Developing Strategies in the Sharing Economy: Human Influence on Artificial Neural Networks

Developing Strategies in the Sharing Economy: Human Influence on Artificial Neural Networks

Ramona Diana Leon (National School of Political and Administrative Studies, Romania)
Copyright: © 2020 |Pages: 23
DOI: 10.4018/978-1-7998-4543-0.ch011

Abstract

The sharing economy is challenging the traditional business models and strategies by encouraging collaboration, non-ownership, temporal access, and redistribution of goods and/or services. Within this framework, the current chapter aims to examine how managers influence, voluntarily or involuntarily, the reliability of a managerial early warning system, based on an artificial neural network. The analysis focuses on seven Romanian sustainable knowledge-based organizations and brings forward that managers tend to influence the results provided by a managerial early warning system based on artificial neural network, voluntarily and involuntarily. On the one hand, they are the ones who consciously decide which departments and persons are involved in establishing the structure of the managerial early warning system. On the other hand, they unconsciously influence the structure of the managerial early warning system through the authority they exercise during the managerial debate.
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Introduction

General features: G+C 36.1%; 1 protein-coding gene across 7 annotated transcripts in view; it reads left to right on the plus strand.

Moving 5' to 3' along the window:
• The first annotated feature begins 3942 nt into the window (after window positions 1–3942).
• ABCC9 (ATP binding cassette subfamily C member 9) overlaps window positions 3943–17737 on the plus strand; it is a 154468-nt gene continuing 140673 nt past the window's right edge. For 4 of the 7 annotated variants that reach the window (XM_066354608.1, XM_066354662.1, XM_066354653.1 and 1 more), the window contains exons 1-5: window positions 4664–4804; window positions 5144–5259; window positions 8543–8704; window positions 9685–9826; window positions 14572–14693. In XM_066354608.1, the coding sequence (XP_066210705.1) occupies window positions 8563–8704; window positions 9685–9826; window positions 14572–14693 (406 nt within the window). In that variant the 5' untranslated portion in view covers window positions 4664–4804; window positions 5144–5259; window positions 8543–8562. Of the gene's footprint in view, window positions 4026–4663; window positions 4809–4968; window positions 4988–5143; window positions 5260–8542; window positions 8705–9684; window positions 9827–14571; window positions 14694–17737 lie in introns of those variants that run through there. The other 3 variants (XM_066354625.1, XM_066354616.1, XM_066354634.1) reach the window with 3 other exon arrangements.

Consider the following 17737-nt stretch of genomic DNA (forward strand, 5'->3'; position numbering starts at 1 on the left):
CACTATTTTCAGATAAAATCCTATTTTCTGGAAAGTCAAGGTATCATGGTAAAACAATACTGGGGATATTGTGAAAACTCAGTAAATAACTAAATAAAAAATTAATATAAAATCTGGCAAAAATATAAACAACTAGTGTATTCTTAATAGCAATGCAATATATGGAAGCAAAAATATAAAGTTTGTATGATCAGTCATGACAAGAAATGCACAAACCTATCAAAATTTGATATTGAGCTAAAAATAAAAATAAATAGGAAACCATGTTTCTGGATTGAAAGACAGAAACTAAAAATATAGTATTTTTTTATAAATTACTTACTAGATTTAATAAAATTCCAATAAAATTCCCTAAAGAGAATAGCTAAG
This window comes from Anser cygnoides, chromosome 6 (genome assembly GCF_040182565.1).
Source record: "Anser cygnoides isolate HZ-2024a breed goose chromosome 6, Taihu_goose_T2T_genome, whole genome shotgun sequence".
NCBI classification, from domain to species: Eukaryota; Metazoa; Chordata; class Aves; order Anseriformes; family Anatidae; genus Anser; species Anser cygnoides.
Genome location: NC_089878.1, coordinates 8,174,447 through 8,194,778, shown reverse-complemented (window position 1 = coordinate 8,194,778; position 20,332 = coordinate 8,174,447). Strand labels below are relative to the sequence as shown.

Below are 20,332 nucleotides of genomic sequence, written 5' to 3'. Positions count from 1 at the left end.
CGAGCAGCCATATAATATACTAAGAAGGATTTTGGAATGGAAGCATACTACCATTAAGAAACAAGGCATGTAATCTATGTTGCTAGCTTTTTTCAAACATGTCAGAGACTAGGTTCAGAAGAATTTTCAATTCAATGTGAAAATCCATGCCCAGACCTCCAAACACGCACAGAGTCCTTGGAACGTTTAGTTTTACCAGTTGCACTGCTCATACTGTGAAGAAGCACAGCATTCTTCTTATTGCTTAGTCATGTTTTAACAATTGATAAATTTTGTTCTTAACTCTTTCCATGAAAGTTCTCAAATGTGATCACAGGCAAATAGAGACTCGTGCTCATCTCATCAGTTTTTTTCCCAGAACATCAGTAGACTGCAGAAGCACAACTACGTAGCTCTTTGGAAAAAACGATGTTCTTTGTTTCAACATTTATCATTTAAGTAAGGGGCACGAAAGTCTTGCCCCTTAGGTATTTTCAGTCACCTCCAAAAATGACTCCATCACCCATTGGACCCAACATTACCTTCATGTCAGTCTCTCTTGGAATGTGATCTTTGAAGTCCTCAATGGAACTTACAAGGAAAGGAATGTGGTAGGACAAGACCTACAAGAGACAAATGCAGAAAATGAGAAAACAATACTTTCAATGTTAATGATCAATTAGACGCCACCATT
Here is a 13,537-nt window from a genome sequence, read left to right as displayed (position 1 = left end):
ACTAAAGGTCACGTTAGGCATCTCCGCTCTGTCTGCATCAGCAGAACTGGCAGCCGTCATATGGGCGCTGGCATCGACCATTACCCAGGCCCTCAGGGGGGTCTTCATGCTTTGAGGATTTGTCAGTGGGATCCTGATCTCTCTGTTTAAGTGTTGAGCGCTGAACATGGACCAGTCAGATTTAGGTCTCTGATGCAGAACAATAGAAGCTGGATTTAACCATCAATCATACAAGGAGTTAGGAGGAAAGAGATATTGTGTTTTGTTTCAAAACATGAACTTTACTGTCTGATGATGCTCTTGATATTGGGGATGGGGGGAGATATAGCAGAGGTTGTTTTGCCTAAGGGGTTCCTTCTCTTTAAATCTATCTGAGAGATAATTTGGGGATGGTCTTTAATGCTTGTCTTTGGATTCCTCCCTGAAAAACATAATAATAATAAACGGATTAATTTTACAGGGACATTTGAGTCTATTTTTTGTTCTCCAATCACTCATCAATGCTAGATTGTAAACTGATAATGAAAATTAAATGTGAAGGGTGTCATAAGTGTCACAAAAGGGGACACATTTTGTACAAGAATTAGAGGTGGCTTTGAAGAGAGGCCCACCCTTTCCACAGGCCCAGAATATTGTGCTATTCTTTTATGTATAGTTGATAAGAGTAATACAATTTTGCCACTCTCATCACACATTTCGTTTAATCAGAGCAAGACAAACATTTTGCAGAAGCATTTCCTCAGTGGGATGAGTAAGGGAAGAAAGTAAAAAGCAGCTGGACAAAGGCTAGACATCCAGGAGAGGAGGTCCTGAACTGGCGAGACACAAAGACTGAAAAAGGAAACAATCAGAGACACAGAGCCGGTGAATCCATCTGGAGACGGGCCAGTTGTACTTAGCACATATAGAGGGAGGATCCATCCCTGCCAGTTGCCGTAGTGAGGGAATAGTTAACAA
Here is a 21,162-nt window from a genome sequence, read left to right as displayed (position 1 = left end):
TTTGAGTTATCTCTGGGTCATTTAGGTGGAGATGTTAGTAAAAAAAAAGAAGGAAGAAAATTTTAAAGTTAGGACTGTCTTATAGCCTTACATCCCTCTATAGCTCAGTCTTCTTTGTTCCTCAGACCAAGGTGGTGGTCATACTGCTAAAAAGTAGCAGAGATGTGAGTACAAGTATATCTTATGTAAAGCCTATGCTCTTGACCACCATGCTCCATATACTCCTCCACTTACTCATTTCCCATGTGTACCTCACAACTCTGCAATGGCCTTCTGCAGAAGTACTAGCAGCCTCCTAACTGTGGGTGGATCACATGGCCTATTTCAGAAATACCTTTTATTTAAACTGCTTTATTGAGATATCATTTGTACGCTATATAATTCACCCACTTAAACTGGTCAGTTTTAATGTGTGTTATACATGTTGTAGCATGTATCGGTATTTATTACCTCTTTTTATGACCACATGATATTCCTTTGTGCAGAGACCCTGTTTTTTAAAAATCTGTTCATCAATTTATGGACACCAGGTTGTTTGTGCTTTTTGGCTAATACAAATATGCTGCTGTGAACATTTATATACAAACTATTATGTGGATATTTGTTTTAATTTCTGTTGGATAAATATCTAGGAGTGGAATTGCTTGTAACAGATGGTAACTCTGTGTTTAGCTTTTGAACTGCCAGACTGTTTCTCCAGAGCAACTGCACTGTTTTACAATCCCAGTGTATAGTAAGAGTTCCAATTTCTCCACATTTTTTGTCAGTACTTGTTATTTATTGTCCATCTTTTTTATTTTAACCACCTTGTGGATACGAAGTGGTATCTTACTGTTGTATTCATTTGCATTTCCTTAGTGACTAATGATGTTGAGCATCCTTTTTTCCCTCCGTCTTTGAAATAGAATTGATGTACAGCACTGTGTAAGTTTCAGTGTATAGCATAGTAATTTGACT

The concept of “sustainability” has its roots in the social sciences, more exactly, in the ecological paradigm (O’Riordan, 1976), and it is used for the first time by George Ludwig Hartig, in 1785. He argues that forestry can be sustainable only if the future generations will be able to obtain the same benefits from its exploitation as the current generation. However, the perspective from which it is approached changed radically in the last centuries (Table 1). Thus, the theories developed in the 19th and the early 20th centuries (namely, the classical theory, the stakeholder theory, etc.) adopt an economic perspective and claim that a firm’s sustainability is ensured through profit maximization and shareholders’ satisfaction. Furthermore, the theories promoted during the 20th and 21st centuries (like, neo-institutional theory, the knowledge-based theory of the firm, the holistic theory etc.) bring forward two more perspectives, namely: the social and ecological ones; as a consequence, three pillars of company’s sustainability are emphasized, such as: profitability, stakeholders’ satisfaction, and natural environment (Fiksel, 2006; Leon, 2018a; Lozano, 2008). Nevertheless, these perspectives are combined and the borders of sustainability are extended by the sharing economy which describes a socio-economic environment dominated by non-ownership (Belk, 2014; Botsman & Rogers, 2011), intra- and inter-organizational collaboration (Leon, Rodriguez-Rodriguez, Gomez-Gasquet, & Mula, 2017; Mantymaki, Baiyere, & Islam, 2019; Sthapit, 2019), temporary access (Habibi, Davidson, & Laroche, 2017; Yang, Bi, & Liu, 2020), and sharing of under-utilized or idle goods and/or services (Hong, Kim, & Park, 2019; Lee & Kim, 2019).